It’s almost impossible to overstate the importance of taking the time to plan your estate. Nevertheless, it’s surprising how many American adults haven’t done so. You might think that those who are rich and famous would be way ahead of the curve when it comes to planning their estates properly, considering the resources and lawyers presumably available to them. Yet there are plenty of celebrities and people of note who died with inadequate (or nonexistent) estate plans. Most recently…

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Hey Joel! Answers From a Former Practicing ERISA Attorney

Hey Joel, When does the five-year clock start for Roth withdrawals? -Tick Tock in Tennessee Dear Tick Tock, For most investors, it’s important to know that there is a five-year waiting period for tax-free withdrawals of earnings, and it is applied differently, depending on if you made Roth IRA contributions, converted a traditional IRA to a Roth, rolled over Roth 401(k) assets or inherited the Roth account. The five-year clock starts with your first contribution to any Roth IRA…

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Tips for Preventing Uncashed Retirement Checks

Managing uncashed retirement checks may be considered a nuisance by plan administrators. Nevertheless, the employer still has fiduciary responsibility when a former employee fails to cash their distribution. Search efforts to locate a missing plan participant consume time and money and may fail to locate the participant. Likewise, going through the process of turning over dormant accounts to the state can also consume time and resources. Decrease the burden of uncashed checks by: Discussing with terminating employees during the…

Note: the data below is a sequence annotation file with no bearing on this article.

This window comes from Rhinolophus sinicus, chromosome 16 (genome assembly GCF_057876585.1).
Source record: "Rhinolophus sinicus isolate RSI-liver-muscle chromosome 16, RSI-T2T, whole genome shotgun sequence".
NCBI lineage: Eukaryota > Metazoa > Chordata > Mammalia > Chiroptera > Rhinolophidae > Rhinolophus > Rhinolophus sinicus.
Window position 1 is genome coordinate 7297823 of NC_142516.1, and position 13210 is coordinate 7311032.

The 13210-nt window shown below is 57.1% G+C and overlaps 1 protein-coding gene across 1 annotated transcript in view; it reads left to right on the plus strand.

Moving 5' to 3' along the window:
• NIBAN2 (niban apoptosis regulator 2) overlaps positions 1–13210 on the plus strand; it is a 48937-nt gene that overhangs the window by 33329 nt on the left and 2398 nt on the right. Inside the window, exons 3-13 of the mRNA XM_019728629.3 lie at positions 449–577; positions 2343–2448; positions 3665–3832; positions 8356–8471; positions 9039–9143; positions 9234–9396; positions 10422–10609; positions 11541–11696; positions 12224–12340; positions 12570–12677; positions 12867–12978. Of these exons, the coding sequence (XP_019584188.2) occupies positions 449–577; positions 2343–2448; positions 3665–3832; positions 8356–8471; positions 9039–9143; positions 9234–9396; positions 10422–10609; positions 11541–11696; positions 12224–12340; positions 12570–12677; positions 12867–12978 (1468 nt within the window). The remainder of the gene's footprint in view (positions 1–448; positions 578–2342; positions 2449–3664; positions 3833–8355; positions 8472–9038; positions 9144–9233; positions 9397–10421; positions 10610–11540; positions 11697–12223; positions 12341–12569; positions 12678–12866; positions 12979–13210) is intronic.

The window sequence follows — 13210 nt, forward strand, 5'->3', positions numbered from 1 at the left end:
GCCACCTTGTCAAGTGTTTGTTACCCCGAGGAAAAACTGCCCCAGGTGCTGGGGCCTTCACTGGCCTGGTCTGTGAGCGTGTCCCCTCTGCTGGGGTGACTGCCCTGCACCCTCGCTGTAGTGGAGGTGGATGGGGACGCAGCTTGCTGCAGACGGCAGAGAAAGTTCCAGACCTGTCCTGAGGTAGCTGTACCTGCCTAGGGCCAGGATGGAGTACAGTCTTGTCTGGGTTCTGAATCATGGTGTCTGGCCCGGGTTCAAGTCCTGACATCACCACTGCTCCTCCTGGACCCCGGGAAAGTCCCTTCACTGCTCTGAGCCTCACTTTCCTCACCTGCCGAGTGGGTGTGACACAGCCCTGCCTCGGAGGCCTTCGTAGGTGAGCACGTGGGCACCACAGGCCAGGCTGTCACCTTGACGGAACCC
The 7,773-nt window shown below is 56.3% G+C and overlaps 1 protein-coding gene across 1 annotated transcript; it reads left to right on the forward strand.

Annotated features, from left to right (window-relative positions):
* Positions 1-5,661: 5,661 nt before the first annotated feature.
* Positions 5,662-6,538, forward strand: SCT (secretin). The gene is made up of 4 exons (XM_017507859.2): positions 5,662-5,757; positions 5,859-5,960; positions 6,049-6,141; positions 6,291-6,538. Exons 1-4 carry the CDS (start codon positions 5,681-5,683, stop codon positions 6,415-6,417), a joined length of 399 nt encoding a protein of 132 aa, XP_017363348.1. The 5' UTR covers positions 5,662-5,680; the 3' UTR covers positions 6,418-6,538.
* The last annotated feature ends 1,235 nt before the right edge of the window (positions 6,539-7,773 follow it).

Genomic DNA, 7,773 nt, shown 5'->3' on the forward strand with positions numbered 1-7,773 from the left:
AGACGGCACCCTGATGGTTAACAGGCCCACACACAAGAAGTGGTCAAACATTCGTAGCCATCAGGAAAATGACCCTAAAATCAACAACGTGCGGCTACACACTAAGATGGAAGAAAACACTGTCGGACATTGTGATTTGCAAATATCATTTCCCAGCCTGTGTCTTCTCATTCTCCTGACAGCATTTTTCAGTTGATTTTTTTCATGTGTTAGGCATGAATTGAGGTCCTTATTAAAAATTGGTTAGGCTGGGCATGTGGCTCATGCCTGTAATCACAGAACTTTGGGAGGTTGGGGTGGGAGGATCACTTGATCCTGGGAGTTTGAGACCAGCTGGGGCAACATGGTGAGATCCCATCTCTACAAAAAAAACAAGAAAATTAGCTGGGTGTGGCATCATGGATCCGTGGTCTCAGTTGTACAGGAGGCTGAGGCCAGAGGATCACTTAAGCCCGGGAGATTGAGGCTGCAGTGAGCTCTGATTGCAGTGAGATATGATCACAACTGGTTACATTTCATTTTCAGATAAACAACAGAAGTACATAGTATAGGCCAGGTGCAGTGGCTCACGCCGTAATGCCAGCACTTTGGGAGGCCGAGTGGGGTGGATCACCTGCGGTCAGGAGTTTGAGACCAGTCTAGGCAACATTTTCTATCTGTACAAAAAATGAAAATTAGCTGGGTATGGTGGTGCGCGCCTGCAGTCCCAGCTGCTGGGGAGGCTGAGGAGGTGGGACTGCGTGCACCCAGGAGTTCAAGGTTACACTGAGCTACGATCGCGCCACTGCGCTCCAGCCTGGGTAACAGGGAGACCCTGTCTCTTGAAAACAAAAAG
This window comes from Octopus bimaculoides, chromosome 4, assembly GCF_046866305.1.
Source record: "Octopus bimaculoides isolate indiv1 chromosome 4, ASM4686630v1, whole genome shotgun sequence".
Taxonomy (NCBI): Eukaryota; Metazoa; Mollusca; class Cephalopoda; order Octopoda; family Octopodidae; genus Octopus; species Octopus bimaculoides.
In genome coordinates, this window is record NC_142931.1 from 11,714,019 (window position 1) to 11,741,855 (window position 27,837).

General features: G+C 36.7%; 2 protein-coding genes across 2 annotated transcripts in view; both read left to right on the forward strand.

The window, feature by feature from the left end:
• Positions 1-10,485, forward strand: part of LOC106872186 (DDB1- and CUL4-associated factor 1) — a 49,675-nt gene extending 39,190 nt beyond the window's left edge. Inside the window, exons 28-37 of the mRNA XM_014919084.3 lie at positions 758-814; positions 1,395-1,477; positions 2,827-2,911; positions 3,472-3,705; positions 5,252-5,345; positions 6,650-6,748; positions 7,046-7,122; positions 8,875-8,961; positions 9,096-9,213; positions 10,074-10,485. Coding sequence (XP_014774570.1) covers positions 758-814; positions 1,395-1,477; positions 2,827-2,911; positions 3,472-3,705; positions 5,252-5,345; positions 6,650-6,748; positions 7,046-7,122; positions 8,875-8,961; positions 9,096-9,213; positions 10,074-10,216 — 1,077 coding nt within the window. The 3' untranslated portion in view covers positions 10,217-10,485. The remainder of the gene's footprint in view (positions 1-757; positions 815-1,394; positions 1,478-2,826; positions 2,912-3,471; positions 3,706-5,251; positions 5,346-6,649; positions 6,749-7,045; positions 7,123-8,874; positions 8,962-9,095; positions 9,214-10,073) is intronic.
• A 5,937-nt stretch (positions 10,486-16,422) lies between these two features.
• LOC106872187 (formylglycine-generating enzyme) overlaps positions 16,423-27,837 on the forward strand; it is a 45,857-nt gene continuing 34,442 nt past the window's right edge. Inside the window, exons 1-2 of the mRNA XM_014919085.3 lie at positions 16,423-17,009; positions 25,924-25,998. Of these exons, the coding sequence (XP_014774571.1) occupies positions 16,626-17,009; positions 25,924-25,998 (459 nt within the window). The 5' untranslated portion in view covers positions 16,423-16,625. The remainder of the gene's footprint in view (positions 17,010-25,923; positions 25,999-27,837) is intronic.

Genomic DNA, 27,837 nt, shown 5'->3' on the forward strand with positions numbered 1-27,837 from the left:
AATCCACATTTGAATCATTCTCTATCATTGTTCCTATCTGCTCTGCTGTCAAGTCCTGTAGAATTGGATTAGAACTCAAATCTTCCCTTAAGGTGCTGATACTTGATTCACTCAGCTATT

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How and When to Pay Plan Expenses With Plan Assets

Some retirement plan expenses can be paid for with plan assets — but many can’t. Which are the “reasonable and necessary” retirement plan expenses that can be paid out of plan assets? Generally, services required to maintain the plan’s compliance and administration can be paid from plan assets. Obvious examples include the annual nondiscrimination testing and preparation of the annual Form 5500. Another example is a plan amendment or restatement that is required because a legislative change. Optional services…

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What is the difference between a tax deduction and a tax credit?

Tax deductions and credits are terms often used together when talking about taxes. While you probably know that they can lower your tax liability, you might wonder about the difference between the two. A tax deduction reduces your taxable income, so when you calculate your tax liability, you’re doing so against a lower amount. Essentially, your tax obligation is reduced by an amount equal to your deductions multiplied by your marginal tax rate. For example, if you’re in the…